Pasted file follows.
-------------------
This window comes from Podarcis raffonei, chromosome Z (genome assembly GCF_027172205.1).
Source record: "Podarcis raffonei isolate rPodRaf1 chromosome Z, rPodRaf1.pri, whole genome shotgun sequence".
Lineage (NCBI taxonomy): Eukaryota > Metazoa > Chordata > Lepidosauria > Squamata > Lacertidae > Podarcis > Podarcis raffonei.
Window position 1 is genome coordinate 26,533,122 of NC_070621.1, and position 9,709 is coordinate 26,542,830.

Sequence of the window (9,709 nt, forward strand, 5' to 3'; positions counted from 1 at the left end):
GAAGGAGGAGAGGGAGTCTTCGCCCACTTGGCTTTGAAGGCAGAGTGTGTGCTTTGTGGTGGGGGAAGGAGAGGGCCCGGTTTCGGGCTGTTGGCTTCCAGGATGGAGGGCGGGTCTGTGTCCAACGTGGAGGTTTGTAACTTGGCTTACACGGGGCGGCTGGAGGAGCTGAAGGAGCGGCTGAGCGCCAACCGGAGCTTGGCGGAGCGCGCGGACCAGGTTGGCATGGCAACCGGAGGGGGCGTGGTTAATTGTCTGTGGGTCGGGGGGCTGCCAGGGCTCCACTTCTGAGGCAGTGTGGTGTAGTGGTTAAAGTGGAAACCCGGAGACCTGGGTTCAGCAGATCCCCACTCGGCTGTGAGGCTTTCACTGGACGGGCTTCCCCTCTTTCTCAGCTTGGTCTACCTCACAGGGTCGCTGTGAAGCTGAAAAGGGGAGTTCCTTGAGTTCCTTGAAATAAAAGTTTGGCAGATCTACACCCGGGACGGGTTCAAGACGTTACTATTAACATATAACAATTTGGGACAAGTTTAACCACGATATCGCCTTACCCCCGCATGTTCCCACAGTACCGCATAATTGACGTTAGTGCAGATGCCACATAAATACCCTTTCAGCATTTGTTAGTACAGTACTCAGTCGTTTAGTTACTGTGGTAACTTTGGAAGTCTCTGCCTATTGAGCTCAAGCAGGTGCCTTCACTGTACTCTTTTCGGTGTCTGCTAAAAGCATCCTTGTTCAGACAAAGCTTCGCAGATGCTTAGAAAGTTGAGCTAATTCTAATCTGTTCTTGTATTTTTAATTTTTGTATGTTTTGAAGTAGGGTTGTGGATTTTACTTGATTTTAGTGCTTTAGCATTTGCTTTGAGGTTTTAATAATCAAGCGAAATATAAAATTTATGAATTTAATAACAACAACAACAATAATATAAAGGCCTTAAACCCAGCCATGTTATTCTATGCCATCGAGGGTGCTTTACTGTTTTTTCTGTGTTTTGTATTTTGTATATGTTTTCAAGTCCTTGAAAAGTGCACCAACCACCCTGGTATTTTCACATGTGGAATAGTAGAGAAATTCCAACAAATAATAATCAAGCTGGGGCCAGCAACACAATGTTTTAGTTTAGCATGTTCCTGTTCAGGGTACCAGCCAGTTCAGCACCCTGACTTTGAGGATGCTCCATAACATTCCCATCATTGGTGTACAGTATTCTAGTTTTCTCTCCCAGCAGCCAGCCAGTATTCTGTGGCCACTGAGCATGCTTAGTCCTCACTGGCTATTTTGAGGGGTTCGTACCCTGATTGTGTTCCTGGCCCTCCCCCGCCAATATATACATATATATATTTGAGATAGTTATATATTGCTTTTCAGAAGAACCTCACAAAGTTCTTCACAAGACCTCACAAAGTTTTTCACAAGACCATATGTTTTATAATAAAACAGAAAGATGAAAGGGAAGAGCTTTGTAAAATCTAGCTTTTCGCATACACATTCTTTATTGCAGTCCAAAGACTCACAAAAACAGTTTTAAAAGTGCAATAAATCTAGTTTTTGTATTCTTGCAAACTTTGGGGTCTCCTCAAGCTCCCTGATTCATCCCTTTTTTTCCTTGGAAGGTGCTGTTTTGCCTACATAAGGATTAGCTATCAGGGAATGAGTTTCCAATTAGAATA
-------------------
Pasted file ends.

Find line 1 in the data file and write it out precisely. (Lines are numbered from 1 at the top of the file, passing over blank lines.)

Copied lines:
This window comes from Podarcis raffonei, chromosome Z (genome assembly GCF_027172205.1).